The idea of language controlling our thought can seem kooky and occult, but the mechanism is ultimately very simple. We adapt our language on the basis of reward, being trained into the phonology and vocabulary at a young age through a behaviorist model. When the child demonstrates the correct association of ‘mommy’ to mom, he is showered with praise and affection; when he fails to do so, the praise is withheld. As we mature, this extrinsic reinforcement over the proper use of language takes on a subtler, but no less appreciably pleasurable, form of incentive; social integration. Social integration is the key to psychological health as it is, for the individual, the key to material and reproductive success. In order to be socially integrated, people must adapt the correct responses when certain language is used (or even has the potential to be used).

Object-level words such as coffee can be very easily explained; when I say coffee and the barista returns with a hot, bitter liquid, I reward her by following the socially approved script of paying for my beverage, saying thank you, and asking where the creamer is, acts which the barista understands as conditions of success. Were the barista to not return with the right liquid, I would express disapproval (politeness and disapproval are not necessarily exclusive, I’ll note) with the intent of changing the barista’s behavior so as to correctly identify the use of ‘coffee’ with coffee. Words which convey groups and multidimensional relations of behavior such as ‘honor’ or ‘humility’ can be much harder to cash out, the concept becoming clear to us through an extensive and evolving contact with social approval/disapproval for the correct articulations and instances of behavior describable by that property. In order for us intake a given statement, such as “You could show more humility,” we cannot adapt our behavior without having to adapt the way we think, in an attempt to understand how the present situation relates to those abstract principles from previous situations in which the concept was relevant and its role therein. (Note that even if we wanted to show disrespect, we must still go through the same process of implicit inference.)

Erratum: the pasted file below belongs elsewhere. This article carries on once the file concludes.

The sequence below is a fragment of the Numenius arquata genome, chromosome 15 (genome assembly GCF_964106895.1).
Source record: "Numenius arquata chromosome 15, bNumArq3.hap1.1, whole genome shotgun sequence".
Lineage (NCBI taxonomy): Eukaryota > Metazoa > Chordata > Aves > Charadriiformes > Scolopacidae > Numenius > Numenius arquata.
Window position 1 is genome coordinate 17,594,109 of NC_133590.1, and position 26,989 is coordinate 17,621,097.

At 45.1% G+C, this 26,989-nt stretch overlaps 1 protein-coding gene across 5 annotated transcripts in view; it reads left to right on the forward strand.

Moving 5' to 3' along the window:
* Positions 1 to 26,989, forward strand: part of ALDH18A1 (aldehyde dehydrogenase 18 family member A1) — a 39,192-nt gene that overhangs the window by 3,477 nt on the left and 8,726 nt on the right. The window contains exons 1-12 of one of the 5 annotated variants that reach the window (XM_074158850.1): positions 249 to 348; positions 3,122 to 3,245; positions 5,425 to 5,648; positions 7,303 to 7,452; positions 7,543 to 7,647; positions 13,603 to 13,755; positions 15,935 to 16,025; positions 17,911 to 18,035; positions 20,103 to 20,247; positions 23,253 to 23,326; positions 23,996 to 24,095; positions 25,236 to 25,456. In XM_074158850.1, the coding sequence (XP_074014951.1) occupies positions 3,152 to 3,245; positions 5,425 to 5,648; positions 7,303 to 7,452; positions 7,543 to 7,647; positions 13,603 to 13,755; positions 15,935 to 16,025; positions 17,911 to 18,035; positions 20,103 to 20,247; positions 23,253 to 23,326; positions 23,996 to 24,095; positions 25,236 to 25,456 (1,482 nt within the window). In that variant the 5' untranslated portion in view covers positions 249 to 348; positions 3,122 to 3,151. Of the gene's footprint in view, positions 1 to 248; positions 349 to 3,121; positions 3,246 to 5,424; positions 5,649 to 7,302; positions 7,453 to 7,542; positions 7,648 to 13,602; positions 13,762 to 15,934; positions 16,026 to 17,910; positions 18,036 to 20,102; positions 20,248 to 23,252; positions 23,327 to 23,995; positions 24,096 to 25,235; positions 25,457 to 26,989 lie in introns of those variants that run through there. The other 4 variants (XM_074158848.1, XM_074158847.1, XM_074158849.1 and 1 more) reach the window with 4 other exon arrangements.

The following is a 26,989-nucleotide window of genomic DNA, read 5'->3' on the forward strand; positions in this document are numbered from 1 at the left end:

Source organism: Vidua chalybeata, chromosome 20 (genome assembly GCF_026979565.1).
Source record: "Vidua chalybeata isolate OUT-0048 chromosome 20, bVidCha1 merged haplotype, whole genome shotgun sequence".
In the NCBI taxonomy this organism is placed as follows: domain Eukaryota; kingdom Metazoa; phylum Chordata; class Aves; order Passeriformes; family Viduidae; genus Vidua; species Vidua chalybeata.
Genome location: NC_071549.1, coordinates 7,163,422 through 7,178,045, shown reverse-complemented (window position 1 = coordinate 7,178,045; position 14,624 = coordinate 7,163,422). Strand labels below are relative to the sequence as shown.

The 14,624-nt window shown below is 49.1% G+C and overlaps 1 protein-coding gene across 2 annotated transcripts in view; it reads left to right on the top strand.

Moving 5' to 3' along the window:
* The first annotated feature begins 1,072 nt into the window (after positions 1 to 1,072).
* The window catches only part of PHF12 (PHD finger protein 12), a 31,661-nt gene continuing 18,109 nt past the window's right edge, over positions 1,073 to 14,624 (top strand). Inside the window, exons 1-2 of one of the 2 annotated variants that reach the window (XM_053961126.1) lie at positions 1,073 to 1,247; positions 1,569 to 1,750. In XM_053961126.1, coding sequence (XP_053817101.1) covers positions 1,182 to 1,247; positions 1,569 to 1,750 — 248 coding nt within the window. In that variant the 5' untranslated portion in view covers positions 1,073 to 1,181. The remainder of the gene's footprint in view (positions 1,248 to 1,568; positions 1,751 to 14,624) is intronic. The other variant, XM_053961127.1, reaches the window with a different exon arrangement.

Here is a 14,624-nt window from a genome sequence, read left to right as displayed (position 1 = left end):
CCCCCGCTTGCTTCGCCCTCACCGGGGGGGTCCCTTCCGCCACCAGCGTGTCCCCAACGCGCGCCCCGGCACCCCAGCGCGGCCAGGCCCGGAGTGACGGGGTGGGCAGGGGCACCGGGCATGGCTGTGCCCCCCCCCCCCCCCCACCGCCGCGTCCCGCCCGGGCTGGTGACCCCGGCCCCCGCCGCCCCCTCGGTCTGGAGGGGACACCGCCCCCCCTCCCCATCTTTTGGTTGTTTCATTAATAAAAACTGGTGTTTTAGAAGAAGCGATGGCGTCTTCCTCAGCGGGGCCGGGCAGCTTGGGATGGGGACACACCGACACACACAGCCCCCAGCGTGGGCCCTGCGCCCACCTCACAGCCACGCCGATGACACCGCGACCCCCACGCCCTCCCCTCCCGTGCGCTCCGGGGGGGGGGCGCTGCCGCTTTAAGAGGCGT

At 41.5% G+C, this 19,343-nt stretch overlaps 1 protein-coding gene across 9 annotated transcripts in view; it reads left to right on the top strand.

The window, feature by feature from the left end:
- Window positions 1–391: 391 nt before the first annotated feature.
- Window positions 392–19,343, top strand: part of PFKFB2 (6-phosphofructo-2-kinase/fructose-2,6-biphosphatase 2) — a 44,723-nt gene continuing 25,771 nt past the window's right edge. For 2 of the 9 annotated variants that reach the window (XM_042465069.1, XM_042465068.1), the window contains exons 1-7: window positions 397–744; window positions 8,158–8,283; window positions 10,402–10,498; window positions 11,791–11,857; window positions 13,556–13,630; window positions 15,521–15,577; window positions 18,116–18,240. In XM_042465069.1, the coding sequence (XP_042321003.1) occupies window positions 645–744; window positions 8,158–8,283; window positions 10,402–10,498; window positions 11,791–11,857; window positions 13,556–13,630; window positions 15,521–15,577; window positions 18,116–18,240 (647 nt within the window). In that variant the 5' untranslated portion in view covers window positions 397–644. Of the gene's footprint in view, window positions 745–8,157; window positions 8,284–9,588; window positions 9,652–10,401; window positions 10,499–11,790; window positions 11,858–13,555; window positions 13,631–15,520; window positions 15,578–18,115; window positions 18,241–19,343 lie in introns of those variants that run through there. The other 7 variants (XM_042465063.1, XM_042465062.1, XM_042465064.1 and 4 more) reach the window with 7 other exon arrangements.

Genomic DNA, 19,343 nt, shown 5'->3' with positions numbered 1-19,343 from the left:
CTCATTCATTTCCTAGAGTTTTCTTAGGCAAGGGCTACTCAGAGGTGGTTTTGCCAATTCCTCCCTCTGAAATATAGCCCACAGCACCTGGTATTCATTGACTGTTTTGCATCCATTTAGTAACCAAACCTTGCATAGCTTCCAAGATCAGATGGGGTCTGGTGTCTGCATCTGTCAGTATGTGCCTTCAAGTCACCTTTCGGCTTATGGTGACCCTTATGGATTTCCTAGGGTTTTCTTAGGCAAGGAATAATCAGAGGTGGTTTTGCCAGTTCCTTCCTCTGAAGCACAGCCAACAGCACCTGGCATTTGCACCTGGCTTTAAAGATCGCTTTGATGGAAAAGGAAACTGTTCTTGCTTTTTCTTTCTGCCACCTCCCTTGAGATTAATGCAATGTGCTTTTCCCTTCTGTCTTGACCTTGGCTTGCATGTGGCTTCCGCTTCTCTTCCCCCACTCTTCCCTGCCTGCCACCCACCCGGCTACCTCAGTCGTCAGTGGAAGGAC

Generally, people prefer to act so as to develop and maintain social integration. This leads them to adapt their behavior, personality, and way of thinking in order to maximize social approval (ceteris paribus). However, the sphere of social approval is magnitudes smaller than the actual population of humans. It follows that certain groups, inasmuch as they maintain cohesion via some shared purpose which contributes to that group’s end (rather than directly to the individual), will come in conflict since some groups’ values are competing. Leaving aside the question of semantic content for now, the effect of words between groups has a polarizing tendency. The “right words” according to one’s in-group will yield social approval, but those same words will yield social disapproval from the out-group. Why should this occur? Because the groups have learned (correctly or not) that each group has competing values, and given a zero sum game some proxy of warfare must take place at least to inhibit the power and influence of the competing group. When the right combination of words takes place and an opponent’s brain just shuts off, this is actually quite rational; what the individual has learned and understood so far as he is able is that this group he belongs to provides a benefit to him, and he would really prefer to not see this benefit go so his cognition shuts off and he goes straight into war mode.